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Networking Tips

 
Many of us are shy or reluctant to approach strangers in new social situations. That’s why it is key to get mentally geared up prior to attending a networking event. Your attitude often guides your behavior, and so you must overcome any negative self-talk that could hinder you from reaching out to prospective employers. Do these thoughts sound familiar?
  • “Why should I bother trying to impress this person? I’m only one of a hundred students this person is going to see today.”
  • “I don’t even know enough to engage the company reps in an intelligent conversation.
  • “I’ve never really been good at meeting people. That’s just my personality.”

Such negative thoughts prevent you from pushing past any social roadblocks standing in your way. The truth is that many, if not most, people have similar thoughts in group situation and are just as hesitant to initiate conversations. However, if you change your attitude from negative to positive, you can instead take the lead. Remember:

  • People enjoy talking about themselves. That’s one of the reasons why they attend networking events. Ask them questions to get them started in a conversation.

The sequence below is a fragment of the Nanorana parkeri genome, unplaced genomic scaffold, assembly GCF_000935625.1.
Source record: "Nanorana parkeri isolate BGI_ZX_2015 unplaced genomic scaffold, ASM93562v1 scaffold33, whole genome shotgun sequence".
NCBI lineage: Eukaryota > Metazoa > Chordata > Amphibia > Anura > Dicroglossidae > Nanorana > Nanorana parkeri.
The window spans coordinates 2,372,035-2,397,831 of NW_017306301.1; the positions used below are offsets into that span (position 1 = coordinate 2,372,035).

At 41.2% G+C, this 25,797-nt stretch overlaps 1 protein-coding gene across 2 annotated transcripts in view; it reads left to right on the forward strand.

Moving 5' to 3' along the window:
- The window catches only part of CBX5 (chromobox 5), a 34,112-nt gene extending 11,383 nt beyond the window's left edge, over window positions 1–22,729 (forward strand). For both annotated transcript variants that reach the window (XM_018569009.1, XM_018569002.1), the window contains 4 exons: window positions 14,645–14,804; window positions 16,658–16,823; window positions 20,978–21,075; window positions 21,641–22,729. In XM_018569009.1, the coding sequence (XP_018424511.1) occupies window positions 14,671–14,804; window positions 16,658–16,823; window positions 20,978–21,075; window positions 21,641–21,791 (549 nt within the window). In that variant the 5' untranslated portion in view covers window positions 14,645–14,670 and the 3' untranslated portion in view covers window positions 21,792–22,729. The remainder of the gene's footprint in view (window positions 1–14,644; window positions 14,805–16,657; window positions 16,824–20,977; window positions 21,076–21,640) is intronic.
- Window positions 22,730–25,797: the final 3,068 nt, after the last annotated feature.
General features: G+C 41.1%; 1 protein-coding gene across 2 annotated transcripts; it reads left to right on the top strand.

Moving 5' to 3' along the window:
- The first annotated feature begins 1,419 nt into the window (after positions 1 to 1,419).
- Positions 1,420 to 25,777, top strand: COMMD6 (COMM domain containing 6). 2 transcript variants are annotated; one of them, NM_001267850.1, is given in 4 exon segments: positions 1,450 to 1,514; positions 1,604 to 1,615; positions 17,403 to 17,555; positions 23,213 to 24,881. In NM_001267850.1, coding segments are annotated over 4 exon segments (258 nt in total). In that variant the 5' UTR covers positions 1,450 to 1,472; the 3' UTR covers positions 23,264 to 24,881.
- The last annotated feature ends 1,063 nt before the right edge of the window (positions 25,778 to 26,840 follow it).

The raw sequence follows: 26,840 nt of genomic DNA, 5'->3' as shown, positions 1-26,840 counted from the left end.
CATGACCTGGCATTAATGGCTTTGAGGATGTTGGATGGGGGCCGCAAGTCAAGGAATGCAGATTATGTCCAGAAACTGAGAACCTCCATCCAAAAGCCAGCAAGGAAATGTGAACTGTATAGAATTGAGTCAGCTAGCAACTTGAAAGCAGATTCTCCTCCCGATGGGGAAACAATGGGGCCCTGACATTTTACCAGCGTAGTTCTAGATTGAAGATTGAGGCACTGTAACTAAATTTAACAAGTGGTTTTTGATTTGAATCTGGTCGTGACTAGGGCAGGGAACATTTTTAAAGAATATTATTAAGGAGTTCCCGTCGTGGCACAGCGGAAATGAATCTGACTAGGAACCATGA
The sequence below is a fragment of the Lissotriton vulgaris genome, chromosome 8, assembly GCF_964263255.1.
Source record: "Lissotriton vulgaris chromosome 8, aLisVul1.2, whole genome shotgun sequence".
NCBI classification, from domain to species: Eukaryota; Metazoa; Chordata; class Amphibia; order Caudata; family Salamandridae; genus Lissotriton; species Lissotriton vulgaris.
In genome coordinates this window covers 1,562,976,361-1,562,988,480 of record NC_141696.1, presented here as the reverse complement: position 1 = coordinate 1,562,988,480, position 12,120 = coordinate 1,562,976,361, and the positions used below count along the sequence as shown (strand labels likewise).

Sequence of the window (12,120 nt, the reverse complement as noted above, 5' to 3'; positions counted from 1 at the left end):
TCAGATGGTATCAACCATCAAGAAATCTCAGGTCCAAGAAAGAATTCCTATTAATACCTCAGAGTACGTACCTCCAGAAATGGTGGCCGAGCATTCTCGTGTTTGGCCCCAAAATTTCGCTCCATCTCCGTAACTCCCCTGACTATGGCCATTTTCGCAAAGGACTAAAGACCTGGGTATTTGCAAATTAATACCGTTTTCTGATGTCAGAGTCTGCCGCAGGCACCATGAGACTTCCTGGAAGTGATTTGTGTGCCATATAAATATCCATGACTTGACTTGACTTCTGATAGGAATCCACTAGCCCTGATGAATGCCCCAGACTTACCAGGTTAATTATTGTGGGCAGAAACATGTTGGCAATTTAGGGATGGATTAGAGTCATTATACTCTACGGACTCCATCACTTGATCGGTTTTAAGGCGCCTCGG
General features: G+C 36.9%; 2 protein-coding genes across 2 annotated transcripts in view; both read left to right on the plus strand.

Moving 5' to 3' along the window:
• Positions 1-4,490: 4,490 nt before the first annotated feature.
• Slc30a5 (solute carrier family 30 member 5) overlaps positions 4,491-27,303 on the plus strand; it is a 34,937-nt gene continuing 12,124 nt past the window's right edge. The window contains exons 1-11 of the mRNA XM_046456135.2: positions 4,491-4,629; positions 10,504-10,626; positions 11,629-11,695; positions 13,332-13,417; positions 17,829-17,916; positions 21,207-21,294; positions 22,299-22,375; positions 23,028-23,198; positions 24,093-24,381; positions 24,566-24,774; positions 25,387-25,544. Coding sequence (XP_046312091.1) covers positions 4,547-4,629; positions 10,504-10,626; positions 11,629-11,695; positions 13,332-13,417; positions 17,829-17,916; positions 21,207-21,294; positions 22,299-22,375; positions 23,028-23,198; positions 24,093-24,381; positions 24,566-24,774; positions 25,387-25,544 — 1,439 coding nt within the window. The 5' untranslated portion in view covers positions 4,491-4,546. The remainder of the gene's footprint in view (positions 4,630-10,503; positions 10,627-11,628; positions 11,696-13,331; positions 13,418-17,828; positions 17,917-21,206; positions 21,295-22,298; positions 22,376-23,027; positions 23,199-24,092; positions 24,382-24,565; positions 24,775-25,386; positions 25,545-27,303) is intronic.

• People feel flattered when you show an interest in them and their work/organization. They will reciprocate your demonstrated interest in them with an interest in you.
  • You have more to offer than you might think—you just have to believe it with a bit of self-confidence.

Sample questions you could ask an employer:

  • What do you like the most/least about your work?
  • Can you describe a typical work day or week?
  • What type of education and experience do you need to remain successful in this field?
  • What are the future career opportunities in this field?
  • What are the challenges in balancing a work and a personal life?
  • Why do people enter/leave this field or company?
  • Are there other people with whom you recommend I should speak?
  • When I call or email them, may I use your name?

Prepare and practice your self-introduction. To avoid being tongue-tied when you try to start a conversation with someone you don’t know, prepare a self-introduction that is clear, interesting, and well-delivered. What you say about yourself will depend on the nature of the event, but in any case, it should not be longer than 15-30 seconds. Here are a few examples:

  • “Hi, my name is ___. I’m glad to have this chance to meet you and learn how a criminal justice major can break into your industry.”
  • “Good morning, I’m ____. I used to be a former intern at ____. I’m really interested into becoming _____.”
  • “Hello, my name is ___. I’m a junior Criminal Justice major and I am looking to find out what it is like working in _____.”
 
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